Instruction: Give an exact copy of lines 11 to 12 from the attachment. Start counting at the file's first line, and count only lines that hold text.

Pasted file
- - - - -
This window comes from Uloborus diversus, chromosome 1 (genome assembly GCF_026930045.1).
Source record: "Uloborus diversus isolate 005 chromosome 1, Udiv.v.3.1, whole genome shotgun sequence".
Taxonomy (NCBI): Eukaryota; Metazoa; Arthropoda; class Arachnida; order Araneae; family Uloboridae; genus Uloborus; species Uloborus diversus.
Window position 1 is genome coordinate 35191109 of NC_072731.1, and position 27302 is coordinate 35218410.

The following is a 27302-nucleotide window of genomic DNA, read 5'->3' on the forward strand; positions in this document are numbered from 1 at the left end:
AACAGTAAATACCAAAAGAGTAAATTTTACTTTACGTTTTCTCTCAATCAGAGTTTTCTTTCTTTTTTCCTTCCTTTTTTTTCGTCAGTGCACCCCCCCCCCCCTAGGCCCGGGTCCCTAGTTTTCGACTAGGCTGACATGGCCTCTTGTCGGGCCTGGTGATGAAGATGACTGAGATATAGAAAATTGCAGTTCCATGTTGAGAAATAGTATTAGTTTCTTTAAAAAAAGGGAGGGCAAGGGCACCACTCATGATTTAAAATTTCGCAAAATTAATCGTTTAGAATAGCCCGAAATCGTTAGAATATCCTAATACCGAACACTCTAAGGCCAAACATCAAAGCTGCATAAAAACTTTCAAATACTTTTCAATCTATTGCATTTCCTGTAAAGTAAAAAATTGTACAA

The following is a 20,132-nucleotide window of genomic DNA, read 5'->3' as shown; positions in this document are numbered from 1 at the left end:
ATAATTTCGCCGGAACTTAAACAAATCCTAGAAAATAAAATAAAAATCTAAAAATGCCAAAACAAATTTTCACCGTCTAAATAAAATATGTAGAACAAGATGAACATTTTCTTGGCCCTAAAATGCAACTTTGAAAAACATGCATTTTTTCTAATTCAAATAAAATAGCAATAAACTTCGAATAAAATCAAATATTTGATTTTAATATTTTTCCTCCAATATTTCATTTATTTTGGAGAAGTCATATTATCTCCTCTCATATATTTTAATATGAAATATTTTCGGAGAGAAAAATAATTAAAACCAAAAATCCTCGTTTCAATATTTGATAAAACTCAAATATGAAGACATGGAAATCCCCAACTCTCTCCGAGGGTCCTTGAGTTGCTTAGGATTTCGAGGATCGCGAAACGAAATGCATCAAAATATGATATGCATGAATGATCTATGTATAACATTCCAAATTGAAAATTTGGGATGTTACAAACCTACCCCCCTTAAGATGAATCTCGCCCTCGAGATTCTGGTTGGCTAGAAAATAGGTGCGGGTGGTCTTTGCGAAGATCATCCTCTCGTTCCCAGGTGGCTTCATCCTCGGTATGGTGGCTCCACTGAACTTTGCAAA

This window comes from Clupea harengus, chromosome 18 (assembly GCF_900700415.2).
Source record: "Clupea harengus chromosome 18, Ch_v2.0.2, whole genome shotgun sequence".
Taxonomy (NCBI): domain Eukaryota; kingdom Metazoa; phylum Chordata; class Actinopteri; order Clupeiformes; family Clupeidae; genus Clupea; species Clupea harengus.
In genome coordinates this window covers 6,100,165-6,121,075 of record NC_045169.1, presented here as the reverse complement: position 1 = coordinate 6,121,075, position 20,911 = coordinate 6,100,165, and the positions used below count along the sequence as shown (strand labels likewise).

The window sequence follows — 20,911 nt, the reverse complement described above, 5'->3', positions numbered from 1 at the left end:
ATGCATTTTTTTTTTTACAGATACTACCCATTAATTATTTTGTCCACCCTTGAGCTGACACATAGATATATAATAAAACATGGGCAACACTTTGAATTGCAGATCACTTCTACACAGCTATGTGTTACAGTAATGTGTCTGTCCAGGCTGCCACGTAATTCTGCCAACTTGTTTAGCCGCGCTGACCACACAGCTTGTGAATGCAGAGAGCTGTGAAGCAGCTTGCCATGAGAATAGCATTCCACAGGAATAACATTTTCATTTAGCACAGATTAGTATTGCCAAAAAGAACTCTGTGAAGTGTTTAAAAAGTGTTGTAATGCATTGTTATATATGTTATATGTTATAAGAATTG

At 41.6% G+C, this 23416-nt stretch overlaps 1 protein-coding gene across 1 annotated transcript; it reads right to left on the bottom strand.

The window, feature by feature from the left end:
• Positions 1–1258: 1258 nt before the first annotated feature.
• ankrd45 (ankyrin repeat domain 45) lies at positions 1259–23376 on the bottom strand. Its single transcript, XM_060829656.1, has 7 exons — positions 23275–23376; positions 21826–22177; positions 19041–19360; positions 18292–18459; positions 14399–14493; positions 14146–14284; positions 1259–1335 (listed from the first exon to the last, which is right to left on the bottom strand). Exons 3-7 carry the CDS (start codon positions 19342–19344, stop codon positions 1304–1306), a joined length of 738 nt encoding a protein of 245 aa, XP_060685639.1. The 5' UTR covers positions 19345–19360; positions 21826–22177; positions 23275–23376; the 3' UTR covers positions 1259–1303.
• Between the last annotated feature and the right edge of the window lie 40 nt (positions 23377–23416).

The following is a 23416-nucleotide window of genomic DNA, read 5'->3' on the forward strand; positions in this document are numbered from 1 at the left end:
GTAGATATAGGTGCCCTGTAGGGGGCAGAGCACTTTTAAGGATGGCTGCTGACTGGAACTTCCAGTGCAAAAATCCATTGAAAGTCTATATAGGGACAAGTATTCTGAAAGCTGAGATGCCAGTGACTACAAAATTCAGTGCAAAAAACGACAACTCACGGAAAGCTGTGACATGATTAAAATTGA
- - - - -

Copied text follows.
Taxonomy (NCBI): domain Eukaryota; kingdom Metazoa; phylum Chordata; class Actinopteri; order Clupeiformes; family Clupeidae; genus Clupea; species Clupea harengus.
In genome coordinates this window covers 6,100,165-6,121,075 of record NC_045169.1, presented here as the reverse complement: position 1 = coordinate 6,121,075, position 20,911 = coordinate 6,100,165, and the positions used below count along the sequence as shown (strand labels likewise).